Speaking of special people, I think it takes a very special and giving kind of person to be a nurse. Doctors may be there to diagnose, cut, and heal you but nurses are there to care for you and to make you feel safe and secure when you need it the most.

I have nothing but fond memories of nurses that have reassured me before procedures and have been there right after to take care of me and make me feel safe and secure. Not just from the Prostate surgery but as far back as when I had ear surgery at 9.

In hindsight, I would have loved to have been a nurse, I'm serious. And yes I know it's never too late but for me I'm too selfish and thirsty for life to change careers at this point in my life. :old: I rather spend my non-working hours playing Uke and resting than going back to school.

Nickie
11-16-2014, 03:10 PM
Olarte, I totally get it....I don't want any more nursing school either. I love what I do, but I'm ready to retire. Daily telling the Universe to help me get my biz off the ground! Then I can have all the ukes I want! LOL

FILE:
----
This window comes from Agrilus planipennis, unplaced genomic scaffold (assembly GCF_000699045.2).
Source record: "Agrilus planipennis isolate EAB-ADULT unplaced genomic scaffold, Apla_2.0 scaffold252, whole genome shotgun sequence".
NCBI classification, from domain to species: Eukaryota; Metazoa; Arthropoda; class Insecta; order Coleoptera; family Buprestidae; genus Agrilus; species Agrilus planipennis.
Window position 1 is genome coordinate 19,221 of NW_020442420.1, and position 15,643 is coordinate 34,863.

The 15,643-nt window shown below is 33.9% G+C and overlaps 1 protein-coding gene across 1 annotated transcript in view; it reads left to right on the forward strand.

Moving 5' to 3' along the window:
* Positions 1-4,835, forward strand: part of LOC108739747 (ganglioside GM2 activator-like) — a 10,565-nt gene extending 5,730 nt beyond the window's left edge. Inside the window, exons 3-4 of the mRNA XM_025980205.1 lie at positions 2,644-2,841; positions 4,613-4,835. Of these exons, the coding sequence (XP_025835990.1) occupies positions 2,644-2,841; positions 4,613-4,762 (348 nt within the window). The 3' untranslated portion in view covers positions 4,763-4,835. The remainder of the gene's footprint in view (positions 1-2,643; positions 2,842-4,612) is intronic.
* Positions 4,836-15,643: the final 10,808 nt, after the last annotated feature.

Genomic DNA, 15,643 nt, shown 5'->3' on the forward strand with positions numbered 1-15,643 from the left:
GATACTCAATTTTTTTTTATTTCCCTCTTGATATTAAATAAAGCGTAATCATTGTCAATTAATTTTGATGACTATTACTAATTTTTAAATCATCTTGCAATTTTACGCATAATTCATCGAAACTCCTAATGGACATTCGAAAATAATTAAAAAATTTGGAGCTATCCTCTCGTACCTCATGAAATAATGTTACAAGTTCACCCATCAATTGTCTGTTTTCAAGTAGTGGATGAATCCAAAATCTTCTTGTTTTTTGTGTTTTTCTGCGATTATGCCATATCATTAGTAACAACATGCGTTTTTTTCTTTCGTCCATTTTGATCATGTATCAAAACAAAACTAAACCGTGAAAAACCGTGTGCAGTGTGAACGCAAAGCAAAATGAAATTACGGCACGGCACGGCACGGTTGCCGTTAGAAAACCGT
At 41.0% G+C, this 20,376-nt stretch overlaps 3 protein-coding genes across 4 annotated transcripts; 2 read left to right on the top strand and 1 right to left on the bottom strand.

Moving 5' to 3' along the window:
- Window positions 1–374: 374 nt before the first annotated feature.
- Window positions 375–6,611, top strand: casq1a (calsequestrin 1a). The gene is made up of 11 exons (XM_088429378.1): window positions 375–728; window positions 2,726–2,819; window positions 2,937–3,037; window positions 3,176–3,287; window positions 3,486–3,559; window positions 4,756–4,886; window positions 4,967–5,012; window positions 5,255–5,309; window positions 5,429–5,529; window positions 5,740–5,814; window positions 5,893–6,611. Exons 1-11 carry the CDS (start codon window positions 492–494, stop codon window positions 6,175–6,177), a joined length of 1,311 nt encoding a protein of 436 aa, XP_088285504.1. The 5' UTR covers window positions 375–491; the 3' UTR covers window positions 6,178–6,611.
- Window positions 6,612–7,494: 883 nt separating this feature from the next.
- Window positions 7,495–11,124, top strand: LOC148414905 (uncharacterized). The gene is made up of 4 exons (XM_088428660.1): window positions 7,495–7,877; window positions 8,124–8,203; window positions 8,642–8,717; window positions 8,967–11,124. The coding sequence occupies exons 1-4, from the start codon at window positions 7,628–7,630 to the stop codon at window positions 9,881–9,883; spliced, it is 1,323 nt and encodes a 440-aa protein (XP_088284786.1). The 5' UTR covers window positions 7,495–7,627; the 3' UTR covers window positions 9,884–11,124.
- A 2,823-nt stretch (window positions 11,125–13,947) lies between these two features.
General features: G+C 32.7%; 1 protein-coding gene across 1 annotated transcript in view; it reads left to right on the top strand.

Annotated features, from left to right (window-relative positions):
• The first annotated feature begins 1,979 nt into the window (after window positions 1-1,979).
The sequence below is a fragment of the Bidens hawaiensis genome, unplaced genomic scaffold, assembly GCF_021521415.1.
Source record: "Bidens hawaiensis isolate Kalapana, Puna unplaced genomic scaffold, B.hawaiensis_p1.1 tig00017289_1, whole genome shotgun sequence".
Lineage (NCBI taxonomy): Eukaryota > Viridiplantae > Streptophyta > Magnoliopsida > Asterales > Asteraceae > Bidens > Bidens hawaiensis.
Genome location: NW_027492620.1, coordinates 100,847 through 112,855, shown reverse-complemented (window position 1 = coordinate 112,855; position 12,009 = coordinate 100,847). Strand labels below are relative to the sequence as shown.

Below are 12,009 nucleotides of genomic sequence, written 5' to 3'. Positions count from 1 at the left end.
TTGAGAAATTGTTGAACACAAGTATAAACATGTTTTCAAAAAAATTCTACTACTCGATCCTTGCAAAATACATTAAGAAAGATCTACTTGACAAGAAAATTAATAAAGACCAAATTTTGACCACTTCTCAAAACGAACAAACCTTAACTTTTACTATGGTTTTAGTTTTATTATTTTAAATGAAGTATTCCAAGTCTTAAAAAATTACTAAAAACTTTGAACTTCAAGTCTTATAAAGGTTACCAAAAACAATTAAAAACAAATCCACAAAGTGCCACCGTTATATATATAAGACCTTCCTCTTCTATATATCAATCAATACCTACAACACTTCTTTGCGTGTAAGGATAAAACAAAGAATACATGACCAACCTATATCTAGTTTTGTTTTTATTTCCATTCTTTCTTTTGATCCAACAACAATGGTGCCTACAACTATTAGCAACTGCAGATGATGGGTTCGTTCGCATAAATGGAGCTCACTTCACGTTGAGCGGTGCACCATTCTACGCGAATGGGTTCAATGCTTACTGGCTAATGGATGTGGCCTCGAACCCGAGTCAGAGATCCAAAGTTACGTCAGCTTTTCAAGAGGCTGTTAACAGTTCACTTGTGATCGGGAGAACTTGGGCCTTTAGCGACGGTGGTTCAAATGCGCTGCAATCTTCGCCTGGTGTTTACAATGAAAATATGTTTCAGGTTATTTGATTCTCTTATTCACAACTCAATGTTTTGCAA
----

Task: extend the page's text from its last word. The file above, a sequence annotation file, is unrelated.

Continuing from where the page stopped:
Chopped Liver
11-16-2014, 03:49 PM
Olarte, I think I've said it before, but I'll say it again....congratulations on beating CA. right now I am with a 28 yr old female who is dying of CA. It sucks. The sadness hangs over this house like a black cloud. It's taking it's toll on hte nurses, too. I wish I could play for her, I think it might help.

Nickie, so sorry to hear this. You both are in my prayers.

Nickie
11-16-2014, 04:08 PM
Nickie, so sorry to hear this. You both are in my prayers.

Thank you so much!

Jim Yates
11-16-2014, 04:54 PM
Olarte - I'm glad that you're getting on with your life so soon after your surgery. Eleven years ago I was diagnosed with prostate cancer as well and, like you, I decided that I wanted to get the cancer out of me ASAP and opted for surgery. I have been cancer free for eleven years now, but in that time I have lost my youngest brother, my sister-in-law and my good friend and musical partner to cancer. It is a terrible disease and we must do all we can to eradicate it. I will be playing at a benefit concert for the brother of a friend who is fighting an aggressive cancer on the weekend.
I enjoyed your playing very much.

Jim Yates
11-16-2014, 05:04 PM
The only instrument I play while driving is the acapella.